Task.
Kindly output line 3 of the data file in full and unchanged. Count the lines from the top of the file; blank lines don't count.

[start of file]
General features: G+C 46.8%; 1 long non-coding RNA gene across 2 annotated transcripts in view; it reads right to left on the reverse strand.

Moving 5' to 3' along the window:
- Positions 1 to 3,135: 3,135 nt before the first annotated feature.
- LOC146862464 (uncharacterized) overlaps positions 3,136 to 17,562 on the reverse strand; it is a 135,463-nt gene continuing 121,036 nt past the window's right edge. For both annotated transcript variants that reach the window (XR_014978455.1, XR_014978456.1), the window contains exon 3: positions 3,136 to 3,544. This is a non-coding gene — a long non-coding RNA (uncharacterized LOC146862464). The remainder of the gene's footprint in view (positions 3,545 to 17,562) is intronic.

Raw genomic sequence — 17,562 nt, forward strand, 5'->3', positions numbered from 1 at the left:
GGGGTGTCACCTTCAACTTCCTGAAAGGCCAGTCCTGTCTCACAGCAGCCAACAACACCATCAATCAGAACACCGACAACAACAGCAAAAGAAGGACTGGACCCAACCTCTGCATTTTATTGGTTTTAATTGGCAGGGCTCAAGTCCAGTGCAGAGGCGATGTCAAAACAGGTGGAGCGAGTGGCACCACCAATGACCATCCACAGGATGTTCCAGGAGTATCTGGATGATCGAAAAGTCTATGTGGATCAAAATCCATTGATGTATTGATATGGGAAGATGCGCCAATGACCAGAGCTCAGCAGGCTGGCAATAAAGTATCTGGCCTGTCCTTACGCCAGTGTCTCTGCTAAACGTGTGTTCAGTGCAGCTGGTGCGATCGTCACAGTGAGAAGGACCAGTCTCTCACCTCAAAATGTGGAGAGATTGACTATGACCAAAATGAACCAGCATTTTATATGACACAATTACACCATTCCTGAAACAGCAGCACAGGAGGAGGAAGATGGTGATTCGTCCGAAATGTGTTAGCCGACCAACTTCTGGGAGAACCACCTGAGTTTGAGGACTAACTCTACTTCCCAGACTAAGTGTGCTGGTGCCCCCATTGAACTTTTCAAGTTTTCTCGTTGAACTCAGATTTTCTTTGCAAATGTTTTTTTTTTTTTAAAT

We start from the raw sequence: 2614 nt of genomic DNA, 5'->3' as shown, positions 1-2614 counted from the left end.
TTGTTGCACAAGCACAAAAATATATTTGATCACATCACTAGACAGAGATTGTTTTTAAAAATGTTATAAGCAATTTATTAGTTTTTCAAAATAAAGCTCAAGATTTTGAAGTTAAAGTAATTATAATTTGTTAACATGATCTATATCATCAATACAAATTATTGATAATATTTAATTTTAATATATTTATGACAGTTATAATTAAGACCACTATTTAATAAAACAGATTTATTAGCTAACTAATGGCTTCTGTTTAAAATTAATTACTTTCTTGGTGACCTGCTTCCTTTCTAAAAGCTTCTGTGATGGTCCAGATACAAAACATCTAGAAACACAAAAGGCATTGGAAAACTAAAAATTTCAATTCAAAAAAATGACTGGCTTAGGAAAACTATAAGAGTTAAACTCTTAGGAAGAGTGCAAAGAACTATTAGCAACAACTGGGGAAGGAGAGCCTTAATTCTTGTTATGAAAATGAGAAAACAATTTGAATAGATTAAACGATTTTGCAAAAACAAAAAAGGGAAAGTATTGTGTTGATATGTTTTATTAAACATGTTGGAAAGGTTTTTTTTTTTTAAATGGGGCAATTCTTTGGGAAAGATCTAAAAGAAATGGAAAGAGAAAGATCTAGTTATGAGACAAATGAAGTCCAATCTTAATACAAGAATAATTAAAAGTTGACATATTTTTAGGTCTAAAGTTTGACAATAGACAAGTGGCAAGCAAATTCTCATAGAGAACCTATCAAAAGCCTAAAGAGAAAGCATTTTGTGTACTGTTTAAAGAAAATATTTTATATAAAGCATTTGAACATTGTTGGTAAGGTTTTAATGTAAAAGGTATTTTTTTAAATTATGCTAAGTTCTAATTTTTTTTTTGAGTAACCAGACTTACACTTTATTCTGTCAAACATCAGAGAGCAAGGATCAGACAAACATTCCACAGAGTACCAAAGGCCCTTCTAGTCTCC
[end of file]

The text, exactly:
- Positions 1 to 3,135: 3,135 nt before the first annotated feature.